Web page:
Philadelphia — For nearly 300 years Germantown has been at the forefront of social change in America. The shuttered gray stone houses along its cobblestoned main street have witnessed German and English settlement, antislavery protests, revolution, constitutional debate, the coming of the railroad, urban decay, and, finally, a wave of restoration that promises to preserve an impressive past for generations to come.
Just six miles northwest of downtown Philadelphia and within the city limits, Germantown is as good a place as any to savor the historical and cultural richness of American life. Strolling along Germantown Avenue, a street declared a National Historic Landmark in 1968, one can easily visit a wide spectrum of historic houses and sites within the course of a day.
Like so many other places in the surrounding area, Germantown owes its origin to William Penn. In 1683 the wealthy English Quaker set aside a tract of land for a group of Dutch-speaking immigrants from Krefeld, Germany. Soon afterward these settlers began building their log houses along the Indian trail that was to become Germantown Avenue.
These earliest settlers were Mennonites and Quakers who were drawn by the promise of religious freedom in the New World. By 1708 they had built the first Mennonite meetinghouse in America, a log structure that was replaced in 1770 by the tidy gray stone church still in use today.
The Mennonite meetinghouse on Germantown Avenue, in continuous use for over 200 years, is a logical place to begin a walking tour of the district. In one corner is the small writing table where four Germantown settlers signed the Proclamation of 1688, an early protest against slavery.
Wyck, the oldest house in Germantown, is just a few blocks down the avenue from the meetinghouse. It was built in 1690 by a Mennonite named Hans Milan. Occupied continuously by the same family until 1973, when it was opened to the public, the charming stone dwelling contains many of the original furnishings and memorabilia.
It is easy to imagine the sort of family life lived in the light-filled rooms decorated with family china and portraits. Nearly as venerable as the house, and equally inviting, is the rose garden dotted with wildflowers and rare shrubs which lies to the rear.
Although originally a German settlement, Germantown soon had English settlers as well. Among the earliest and grandest English homes in the area was Stenton, the Georgian-style home of James Logan, Penn's secretary and agent. It is an elegant square brick structure off Germantown Avenue at Courtland and 18th Streets.
Stenton's high-ceilinged, magnificently paneled rooms very much reflect the cultured, scholarly tastes of its first owner. The books lining the walls of the second-floor library were part of Logan's collection of 3,000 volumes, the largest in the colonies at that time. The most famous figures of 18th-century Philadelphia were entertained at Stenton.
During the Revolution both the British and American forces occupied the house: first George Washington in August 1777, then Gen. Sir William Howe, who used it as his headquarters from which to direct the battle of Germantown.
A Germantown home with much more of a Washington association is the Deshler-Morris House on Germantown Avenue, where President Washington lived during the fall of 1793 when an epidemic kept him from his townhouse in Philadelphia. He and his family returned the following summer for an extended, far more relaxed stay.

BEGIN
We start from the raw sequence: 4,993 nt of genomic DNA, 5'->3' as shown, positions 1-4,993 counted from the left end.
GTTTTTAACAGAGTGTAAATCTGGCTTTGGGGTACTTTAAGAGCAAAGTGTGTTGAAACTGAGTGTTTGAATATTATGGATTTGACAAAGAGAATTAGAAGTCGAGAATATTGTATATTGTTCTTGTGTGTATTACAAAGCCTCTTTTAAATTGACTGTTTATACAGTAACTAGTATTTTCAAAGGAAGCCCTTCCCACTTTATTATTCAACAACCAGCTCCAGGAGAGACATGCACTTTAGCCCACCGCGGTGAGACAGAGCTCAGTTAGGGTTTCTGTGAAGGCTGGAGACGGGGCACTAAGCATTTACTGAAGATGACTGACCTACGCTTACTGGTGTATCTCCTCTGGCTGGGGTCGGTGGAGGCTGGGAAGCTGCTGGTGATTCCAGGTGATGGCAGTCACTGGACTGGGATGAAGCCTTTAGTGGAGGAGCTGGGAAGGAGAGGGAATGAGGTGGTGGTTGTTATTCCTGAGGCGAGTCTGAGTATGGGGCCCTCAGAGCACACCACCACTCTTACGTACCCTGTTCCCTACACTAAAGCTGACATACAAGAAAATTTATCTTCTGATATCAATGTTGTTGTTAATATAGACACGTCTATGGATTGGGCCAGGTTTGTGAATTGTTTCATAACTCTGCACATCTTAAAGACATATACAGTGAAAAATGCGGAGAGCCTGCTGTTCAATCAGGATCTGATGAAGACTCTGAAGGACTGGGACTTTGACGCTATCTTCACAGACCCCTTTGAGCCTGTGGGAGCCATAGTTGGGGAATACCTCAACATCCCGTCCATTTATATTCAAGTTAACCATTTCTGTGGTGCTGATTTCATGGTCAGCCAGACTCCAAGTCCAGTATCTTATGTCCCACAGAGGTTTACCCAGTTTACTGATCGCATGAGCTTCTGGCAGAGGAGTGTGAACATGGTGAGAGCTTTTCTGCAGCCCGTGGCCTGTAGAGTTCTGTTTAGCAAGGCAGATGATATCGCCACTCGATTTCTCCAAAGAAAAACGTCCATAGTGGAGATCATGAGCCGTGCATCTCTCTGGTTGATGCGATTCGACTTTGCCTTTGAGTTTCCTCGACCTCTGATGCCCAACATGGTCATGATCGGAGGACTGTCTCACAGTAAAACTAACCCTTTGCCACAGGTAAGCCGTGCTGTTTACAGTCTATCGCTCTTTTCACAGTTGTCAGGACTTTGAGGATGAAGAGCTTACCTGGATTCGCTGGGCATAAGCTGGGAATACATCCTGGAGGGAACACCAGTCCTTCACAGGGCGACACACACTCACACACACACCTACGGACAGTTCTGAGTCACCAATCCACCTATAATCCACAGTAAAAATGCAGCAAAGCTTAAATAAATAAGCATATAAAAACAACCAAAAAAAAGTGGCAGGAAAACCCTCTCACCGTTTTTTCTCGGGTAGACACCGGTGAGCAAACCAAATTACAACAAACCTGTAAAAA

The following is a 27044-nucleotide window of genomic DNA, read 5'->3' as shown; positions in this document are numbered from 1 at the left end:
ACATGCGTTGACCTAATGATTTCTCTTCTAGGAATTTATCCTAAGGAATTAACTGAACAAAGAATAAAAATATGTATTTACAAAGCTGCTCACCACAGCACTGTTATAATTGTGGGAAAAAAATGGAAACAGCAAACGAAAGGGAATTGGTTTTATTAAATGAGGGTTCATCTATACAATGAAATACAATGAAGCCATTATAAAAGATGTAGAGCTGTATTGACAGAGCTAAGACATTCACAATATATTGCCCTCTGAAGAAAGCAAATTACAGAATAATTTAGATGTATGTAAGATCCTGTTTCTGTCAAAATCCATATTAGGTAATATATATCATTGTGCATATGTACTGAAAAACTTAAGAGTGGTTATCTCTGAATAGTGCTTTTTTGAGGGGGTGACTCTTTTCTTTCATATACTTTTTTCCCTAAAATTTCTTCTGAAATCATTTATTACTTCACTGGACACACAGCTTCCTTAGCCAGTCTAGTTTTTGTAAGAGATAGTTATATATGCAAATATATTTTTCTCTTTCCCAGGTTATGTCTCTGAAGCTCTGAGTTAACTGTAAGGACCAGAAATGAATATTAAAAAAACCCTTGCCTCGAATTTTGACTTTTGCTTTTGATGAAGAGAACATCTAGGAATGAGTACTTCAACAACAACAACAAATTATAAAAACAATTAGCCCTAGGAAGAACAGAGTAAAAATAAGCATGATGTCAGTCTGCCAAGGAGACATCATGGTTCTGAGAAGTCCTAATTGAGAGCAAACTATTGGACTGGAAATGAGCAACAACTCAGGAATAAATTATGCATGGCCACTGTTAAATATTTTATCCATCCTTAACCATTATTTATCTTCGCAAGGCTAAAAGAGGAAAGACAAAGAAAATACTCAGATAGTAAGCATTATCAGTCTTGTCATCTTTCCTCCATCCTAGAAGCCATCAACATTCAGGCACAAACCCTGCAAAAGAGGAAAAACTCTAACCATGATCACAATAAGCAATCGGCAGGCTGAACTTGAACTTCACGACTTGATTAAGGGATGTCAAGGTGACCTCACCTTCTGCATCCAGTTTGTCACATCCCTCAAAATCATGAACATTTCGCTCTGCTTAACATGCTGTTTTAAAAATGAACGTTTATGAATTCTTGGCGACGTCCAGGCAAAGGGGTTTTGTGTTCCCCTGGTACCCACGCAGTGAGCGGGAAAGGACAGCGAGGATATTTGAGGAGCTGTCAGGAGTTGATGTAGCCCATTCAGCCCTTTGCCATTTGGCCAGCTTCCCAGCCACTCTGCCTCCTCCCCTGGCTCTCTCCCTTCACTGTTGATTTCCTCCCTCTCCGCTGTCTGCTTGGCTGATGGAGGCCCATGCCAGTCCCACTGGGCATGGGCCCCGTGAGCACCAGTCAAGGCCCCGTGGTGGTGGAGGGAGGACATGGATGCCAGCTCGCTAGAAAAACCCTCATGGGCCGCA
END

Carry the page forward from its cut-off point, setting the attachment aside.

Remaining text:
As the 18th century progressed, Germantown became more fashionable. Two splendid examples of the kind of country homes wealthy Philadelphians built at that time are Cliveden and Upsala, which sit almost squarely across from each other on the upper end of the historic section of Germantown Avenue.
Cliveden, built for lawyer Benjamin Chew in 1767, is a vivid reminder of how the good life was lived 100 years ago. Owned by the same family for well over two centuries, the house contains many of the original locally crafted furnishings and even the 18th-century Chinese porcelain made specifically for the Chews.
Both the Cliveden and Upsala properties played pivotal roles during the Revolution -- on opposite sides. While British soldiers occupied Cliveden during the Battle of Germantown in 1777, General Washington's soldiers shelled them with fire from cannon placed on what is now Upsala's front lawn. After the war John Johnson built the house called Upsala, a Federal-style gem replete with Doric columns, marble fireplaces, and carved wooden cornices.
Quite a change of pace from the Colonial Germantown houses is a Victorian fantasy called the Ebenezer Maxwell Mansion, at Greene and Tulpehocken Streets.
A Norman Gothic structure complete with three-story tower, it looks like a fairy tale castle plopped down onto a suburban street. Still being restored, it gives visitors a chance to witness an impressive work in progress, particularly the re-creation of some of the most elaborate wall stenciling in North America.
Maxwell Mansion was built in 1859, when the new railroad system was enabling businessmen to build their homes in Germantown and commute downtown. Perhaps the most interesting period in the mansion's history occurred in the mid-1970s, when the decaying structure was threatened with demolition and replacement by a gas station. A large group of neighbors organized the Maxwell Mansion Committee and bought the house. They have been actively engaged in its restoration ever since.
Besides house touring, a visit to Germantown should include the delightful complex of small museums at the Germantown Historical Society on Germantown Avenue. Six 18th-century limestone, rubble, and brick houses contain the everyday items used by the early Germantown families -- among them charming collections of kitchenware, toys, costumes, and quilts.